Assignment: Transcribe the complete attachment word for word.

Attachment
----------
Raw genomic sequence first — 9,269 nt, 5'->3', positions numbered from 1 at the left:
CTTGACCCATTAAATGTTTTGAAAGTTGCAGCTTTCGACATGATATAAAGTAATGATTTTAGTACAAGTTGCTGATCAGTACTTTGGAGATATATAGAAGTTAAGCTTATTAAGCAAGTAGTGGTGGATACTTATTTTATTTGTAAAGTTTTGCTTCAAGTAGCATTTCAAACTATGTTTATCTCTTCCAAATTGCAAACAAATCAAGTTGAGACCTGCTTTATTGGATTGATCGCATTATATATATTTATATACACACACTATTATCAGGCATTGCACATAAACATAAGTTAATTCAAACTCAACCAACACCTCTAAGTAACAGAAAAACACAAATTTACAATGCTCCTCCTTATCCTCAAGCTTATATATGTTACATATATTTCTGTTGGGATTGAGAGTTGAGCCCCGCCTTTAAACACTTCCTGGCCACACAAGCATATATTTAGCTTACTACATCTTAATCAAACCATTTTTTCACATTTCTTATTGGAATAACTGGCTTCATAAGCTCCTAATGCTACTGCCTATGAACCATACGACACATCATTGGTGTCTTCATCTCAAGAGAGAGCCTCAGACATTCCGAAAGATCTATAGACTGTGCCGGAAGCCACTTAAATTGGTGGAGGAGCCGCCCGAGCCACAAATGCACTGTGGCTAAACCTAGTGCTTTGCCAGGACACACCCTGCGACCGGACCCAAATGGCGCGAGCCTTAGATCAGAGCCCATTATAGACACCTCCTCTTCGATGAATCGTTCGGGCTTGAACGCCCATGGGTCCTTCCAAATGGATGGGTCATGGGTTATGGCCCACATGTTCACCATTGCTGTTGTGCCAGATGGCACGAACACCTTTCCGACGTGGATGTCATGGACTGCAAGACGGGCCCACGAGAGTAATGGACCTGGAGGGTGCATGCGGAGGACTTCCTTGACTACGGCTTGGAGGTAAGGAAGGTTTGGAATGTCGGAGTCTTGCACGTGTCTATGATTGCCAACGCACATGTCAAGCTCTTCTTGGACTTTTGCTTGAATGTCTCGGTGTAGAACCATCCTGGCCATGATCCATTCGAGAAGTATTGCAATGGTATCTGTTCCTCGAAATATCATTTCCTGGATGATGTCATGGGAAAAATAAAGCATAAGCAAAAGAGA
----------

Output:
Raw genomic sequence first — 9,269 nt, 5'->3', positions numbered from 1 at the left:
CTTGACCCATTAAATGTTTTGAAAGTTGCAGCTTTCGACATGATATAAAGTAATGATTTTAGTACAAGTTGCTGATCAGTACTTTGGAGATATATAGAAGTTAAGCTTATTAAGCAAGTAGTGGTGGATACTTATTTTATTTGTAAAGTTTTGCTTCAAGTAGCATTTCAAACTATGTTTATCTCTTCCAAATTGCAAACAAATCAAGTTGAGACCTGCTTTATTGGATTGATCGCATTATATATATTTATATACACACACTATTATCAGGCATTGCACATAAACATAAGTTAATTCAAACTCAACCAACACCTCTAAGTAACAGAAAAACACAAATTTACAATGCTCCTCCTTATCCTCAAGCTTATATATGTTACATATATTTCTGTTGGGATTGAGAGTTGAGCCCCGCCTTTAAACACTTCCTGGCCACACAAGCATATATTTAGCTTACTACATCTTAATCAAACCATTTTTTCACATTTCTTATTGGAATAACTGGCTTCATAAGCTCCTAATGCTACTGCCTATGAACCATACGACACATCATTGGTGTCTTCATCTCAAGAGAGAGCCTCAGACATTCCGAAAGATCTATAGACTGTGCCGGAAGCCACTTAAATTGGTGGAGGAGCCGCCCGAGCCACAAATGCACTGTGGCTAAACCTAGTGCTTTGCCAGGACACACCCTGCGACCGGACCCAAATGGCGCGAGCCTTAGATCAGAGCCCATTATAGACACCTCCTCTTCGATGAATCGTTCGGGCTTGAACGCCCATGGGTCCTTCCAAATGGATGGGTCATGGGTTATGGCCCACATGTTCACCATTGCTGTTGTGCCAGATGGCACGAACACCTTTCCGACGTGGATGTCATGGACTGCAAGACGGGCCCACGAGAGTAATGGACCTGGAGGGTGCATGCGGAGGACTTCCTTGACTACGGCTTGGAGGTAAGGAAGGTTTGGAATGTCGGAGTCTTGCACGTGTCTATGATTGCCAACGCACATGTCAAGCTCTTCTTGGACTTTTGCTTGAATGTCTCGGTGTAGAACCATCCTGGCCATGATCCATTCGAGAAGTATTGCAATGGTATCTGTTCCTCGAAATATCATTTCCTGGATGATGTCATGGGAAAAATAAAGCATAAGCAAAAGAGA